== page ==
The World without Bees

Over the past few years, there has been an increase in the media focusing their attention towards bees and the rate at which their numbers are declining. The cause for the decline in bees isn’ t certain, however , a phenomenon known as Colony Collapse Disorder seems to be a major factor . Colony Collapse Disorder (CCD) is “ when the majority of worker bees in a colony disappear and leave behind a queen, plenty of food and a few nurse bees to care for the remaining immature bees and the queen” (Colony Collapse Disorder). W ith the number of bees declining repercussions for this could be a possible economic crisis af fecting not just the economy but millions of people. Another repercussion that will occur with the decrease of bees is a dwindling number in the availability of food and the varieties present in our everyday meals. The clothing industry would also be receiving reverberation from the decrease in the number of pollinators because bees contribute a lar ge amount to the materials needed for clothes. The continued destruction of the bee population will have long-term economic repercussions and immediate ef fects on the food and clothing industries. In fact, bees play a major role in the economy because “Bee pollination is worth $15 billion to the U.S. farming industry” (Amadeo.)

As the number of bees continues to decrease the prices for bees begin to increase. For example, “Beekeepers char ged almond growers $51.99 per\2 hive in 2003. By 2009 that rose to $157.03 a hive. By 2016, that fee increased to prices between $180 to $200 a hive” (Amadeo.) The ef fects of the decrease in bees are already becoming noticeable as the price for a hive as supported by Amadeo are increasing every year . In fact, “Over the last six years, the bee industry spent $2 billion to replace 10 million hives. That's for an industry that makes $500 million a year”(Amadeo.) Amadeo actually states, “These high costs force beekeepers to char ge more to replace hives when they collapse. Higher fees cost almond growers an extra $83 million a year . They pass those costs on as higher prices”. A possible economic crisis isn’ t just in the U.S. but it is in order countries as well, for example, the European Commission (EC) is now trying to help stop the rapid decrease in bees by trying to stop neonicotinoid use on crops. For instance, the European Union Health Commissioner T onio Bor g said, “I pledge to my utmost to ensure that our bees, which are so vital to our ecosystem and contribute over 22 billion Euros [$29 billion] annually to European agriculture, are protected,” (Grossman.)

Another key point is that when bees disappear the prices of foods in grocery and products aided by the pollination of bees will increase in price. Some examples of items that will increase in price would be milk, eggs, honey , clothing made with cotton, and beef. The food in supermarkets would be sold out or parish, which would cause no income in the pockets of supermarkets, as well as, multiple people having to be laid of f due to insuf ficient funds to pay every employee. Jobs connected to bee pollination such as honey bee keepers and farmer have low incomes as well.Causing many people to become jobless, which means they would have no money to spend on necessities needed for everyday life leading to an even bigger decrease to incomes for major industries such as clothing and food industries. Eventually leading\n3 to a worldwide economic crisis af fecting millions. Consequently , without bees, the economy would soon face a possible economic crisis. Bees also play a crucial role in the agricultural industry because they pollinate “71 of the 100 crops that provide 90 percent of most of the world’ s food”(No Bees, No Food). The remaining 10% are pollinated by other pollinators such as butterflies, wasps, the wind and much more. In fact, bees help pollinate other plants that are considered cattle food such as clover and alfalfa which are both in the legumes family (Underhill). “Legumes provide a sizable amount of the feed required to support the production of meat, milk, and cheese” (Underhill).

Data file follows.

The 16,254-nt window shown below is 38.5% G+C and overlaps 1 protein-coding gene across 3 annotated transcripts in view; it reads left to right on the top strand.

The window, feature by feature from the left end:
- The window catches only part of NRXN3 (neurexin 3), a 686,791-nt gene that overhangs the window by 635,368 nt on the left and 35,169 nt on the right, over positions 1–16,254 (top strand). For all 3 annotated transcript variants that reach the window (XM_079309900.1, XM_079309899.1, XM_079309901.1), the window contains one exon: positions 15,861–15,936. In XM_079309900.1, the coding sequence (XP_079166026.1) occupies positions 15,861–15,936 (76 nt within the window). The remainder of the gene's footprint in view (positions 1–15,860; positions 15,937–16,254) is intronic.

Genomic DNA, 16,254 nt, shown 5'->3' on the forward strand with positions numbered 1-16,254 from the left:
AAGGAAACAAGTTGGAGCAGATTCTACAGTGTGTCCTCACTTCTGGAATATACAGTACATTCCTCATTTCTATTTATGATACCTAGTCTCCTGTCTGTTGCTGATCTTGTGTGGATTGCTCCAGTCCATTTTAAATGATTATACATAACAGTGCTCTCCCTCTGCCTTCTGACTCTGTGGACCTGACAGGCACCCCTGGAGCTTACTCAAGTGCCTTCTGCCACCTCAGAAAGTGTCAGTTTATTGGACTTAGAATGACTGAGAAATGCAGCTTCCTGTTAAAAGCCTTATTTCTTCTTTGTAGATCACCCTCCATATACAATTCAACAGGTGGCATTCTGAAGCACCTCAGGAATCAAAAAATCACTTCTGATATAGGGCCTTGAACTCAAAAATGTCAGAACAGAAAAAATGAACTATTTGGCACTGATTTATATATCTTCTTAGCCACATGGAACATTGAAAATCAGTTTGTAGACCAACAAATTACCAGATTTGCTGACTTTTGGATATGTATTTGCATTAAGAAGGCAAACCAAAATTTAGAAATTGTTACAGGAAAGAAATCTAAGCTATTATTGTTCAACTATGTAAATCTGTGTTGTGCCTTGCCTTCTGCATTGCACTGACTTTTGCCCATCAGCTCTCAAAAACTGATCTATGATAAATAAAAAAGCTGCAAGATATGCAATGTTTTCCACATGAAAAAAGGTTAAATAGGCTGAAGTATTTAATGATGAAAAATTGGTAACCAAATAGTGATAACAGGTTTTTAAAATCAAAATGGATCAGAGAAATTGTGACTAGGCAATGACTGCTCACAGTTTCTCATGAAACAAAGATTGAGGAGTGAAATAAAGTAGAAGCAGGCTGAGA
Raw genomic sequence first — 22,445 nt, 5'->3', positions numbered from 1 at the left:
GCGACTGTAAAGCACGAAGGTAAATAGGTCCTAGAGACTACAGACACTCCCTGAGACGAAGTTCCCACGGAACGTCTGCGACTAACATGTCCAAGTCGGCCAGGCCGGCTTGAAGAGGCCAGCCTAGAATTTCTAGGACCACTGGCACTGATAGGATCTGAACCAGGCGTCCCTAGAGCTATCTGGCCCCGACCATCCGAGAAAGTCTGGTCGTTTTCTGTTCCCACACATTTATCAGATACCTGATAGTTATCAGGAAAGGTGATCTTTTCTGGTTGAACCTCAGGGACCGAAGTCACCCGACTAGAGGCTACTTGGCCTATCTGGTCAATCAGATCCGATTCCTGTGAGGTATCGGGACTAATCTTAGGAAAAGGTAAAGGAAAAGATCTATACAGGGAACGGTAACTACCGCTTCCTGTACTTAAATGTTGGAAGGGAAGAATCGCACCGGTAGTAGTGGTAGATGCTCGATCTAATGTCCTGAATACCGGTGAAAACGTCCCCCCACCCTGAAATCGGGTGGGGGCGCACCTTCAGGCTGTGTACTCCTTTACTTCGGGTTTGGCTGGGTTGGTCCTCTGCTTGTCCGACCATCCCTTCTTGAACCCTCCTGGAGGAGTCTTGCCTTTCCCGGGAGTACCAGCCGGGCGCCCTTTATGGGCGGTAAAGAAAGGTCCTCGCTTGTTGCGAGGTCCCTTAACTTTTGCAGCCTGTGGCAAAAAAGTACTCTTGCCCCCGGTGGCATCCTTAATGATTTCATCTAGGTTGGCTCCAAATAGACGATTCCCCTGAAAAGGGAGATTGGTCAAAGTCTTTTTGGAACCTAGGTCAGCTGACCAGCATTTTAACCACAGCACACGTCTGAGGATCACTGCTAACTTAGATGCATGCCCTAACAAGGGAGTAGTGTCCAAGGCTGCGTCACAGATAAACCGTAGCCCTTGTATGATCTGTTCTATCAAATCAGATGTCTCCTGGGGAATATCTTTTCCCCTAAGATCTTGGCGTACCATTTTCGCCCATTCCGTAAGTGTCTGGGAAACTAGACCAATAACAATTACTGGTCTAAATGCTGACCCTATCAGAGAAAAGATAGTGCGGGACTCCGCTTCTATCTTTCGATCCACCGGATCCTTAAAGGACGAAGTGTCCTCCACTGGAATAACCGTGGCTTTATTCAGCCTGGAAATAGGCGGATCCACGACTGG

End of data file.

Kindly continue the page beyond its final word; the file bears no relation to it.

Consequently , without bees to pollinate legumes, there will be an insuf ficient amount of cattle food to provide for cows, chickens, pigs, and sheep. W ith this in mind, cattle will no longer have a widely available source of food causing the numbers of cattle animals to decrease. This will then be followed by a decline in milk, eggs, beef, cheese, and other cattle produced products. Additionally , foods in the supermarket will begin to dwindle due to shortages, meaning won’ t be enough food to feed every mouth leading to famines across the world. However , some might suggest that the decline in bees won’ t cause an immediate ef fect on the food industry and if the bees disappear there will be alternatives ways to obtain vegetables, fruits, and nuts. T ake, for instance, the case of “the apple and pear orchards of south west China, where wild bees have been eradicated by excessive pesticide use and a lack of natural habitat” (Goulson). Due to this reason, southwest China farmers were forced to hand-pollinate these trees by “carrying pots of pollen and paintbrushes with which to individually pollinate every flower , and using their children to climb up to the highest blossoms” (Goulson).